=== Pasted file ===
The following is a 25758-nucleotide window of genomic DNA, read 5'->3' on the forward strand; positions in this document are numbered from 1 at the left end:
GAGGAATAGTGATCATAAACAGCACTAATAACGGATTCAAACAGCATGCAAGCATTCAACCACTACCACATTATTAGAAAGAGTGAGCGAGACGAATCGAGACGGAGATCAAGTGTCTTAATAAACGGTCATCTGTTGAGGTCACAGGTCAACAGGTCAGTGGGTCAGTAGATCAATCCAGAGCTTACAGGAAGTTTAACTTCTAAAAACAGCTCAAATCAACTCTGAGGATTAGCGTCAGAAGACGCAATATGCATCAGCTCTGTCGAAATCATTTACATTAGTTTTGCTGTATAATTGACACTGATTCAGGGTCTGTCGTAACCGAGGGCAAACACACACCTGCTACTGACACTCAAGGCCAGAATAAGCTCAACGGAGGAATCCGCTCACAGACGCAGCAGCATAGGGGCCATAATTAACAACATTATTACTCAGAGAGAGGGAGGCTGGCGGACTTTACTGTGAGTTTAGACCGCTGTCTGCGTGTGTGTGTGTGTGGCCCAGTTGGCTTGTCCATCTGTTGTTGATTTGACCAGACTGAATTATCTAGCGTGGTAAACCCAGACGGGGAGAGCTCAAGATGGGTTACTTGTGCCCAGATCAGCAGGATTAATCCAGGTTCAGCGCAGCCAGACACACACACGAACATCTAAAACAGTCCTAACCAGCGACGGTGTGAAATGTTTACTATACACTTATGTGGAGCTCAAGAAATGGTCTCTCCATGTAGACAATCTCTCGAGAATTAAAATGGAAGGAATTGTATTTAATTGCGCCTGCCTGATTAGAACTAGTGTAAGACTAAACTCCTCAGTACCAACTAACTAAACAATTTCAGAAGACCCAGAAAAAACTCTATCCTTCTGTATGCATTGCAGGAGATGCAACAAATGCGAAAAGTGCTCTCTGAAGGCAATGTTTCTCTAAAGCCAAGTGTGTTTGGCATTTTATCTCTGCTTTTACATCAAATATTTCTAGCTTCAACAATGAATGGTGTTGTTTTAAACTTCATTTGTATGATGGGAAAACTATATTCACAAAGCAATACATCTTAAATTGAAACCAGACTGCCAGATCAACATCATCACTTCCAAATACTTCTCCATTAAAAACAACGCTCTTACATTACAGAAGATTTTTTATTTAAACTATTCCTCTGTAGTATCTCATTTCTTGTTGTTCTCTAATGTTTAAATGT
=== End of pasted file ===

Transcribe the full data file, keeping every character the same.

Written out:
The following is a 25758-nucleotide window of genomic DNA, read 5'->3' on the forward strand; positions in this document are numbered from 1 at the left end:
GAGGAATAGTGATCATAAACAGCACTAATAACGGATTCAAACAGCATGCAAGCATTCAACCACTACCACATTATTAGAAAGAGTGAGCGAGACGAATCGAGACGGAGATCAAGTGTCTTAATAAACGGTCATCTGTTGAGGTCACAGGTCAACAGGTCAGTGGGTCAGTAGATCAATCCAGAGCTTACAGGAAGTTTAACTTCTAAAAACAGCTCAAATCAACTCTGAGGATTAGCGTCAGAAGACGCAATATGCATCAGCTCTGTCGAAATCATTTACATTAGTTTTGCTGTATAATTGACACTGATTCAGGGTCTGTCGTAACCGAGGGCAAACACACACCTGCTACTGACACTCAAGGCCAGAATAAGCTCAACGGAGGAATCCGCTCACAGACGCAGCAGCATAGGGGCCATAATTAACAACATTATTACTCAGAGAGAGGGAGGCTGGCGGACTTTACTGTGAGTTTAGACCGCTGTCTGCGTGTGTGTGTGTGTGGCCCAGTTGGCTTGTCCATCTGTTGTTGATTTGACCAGACTGAATTATCTAGCGTGGTAAACCCAGACGGGGAGAGCTCAAGATGGGTTACTTGTGCCCAGATCAGCAGGATTAATCCAGGTTCAGCGCAGCCAGACACACACACGAACATCTAAAACAGTCCTAACCAGCGACGGTGTGAAATGTTTACTATACACTTATGTGGAGCTCAAGAAATGGTCTCTCCATGTAGACAATCTCTCGAGAATTAAAATGGAAGGAATTGTATTTAATTGCGCCTGCCTGATTAGAACTAGTGTAAGACTAAACTCCTCAGTACCAACTAACTAAACAATTTCAGAAGACCCAGAAAAAACTCTATCCTTCTGTATGCATTGCAGGAGATGCAACAAATGCGAAAAGTGCTCTCTGAAGGCAATGTTTCTCTAAAGCCAAGTGTGTTTGGCATTTTATCTCTGCTTTTACATCAAATATTTCTAGCTTCAACAATGAATGGTGTTGTTTTAAACTTCATTTGTATGATGGGAAAACTATATTCACAAAGCAATACATCTTAAATTGAAACCAGACTGCCAGATCAACATCATCACTTCCAAATACTTCTCCATTAAAAACAACGCTCTTACATTACAGAAGATTTTTTATTTAAACTATTCCTCTGTAGTATCTCATTTCTTGTTGTTCTCTAATGTTTAAATGT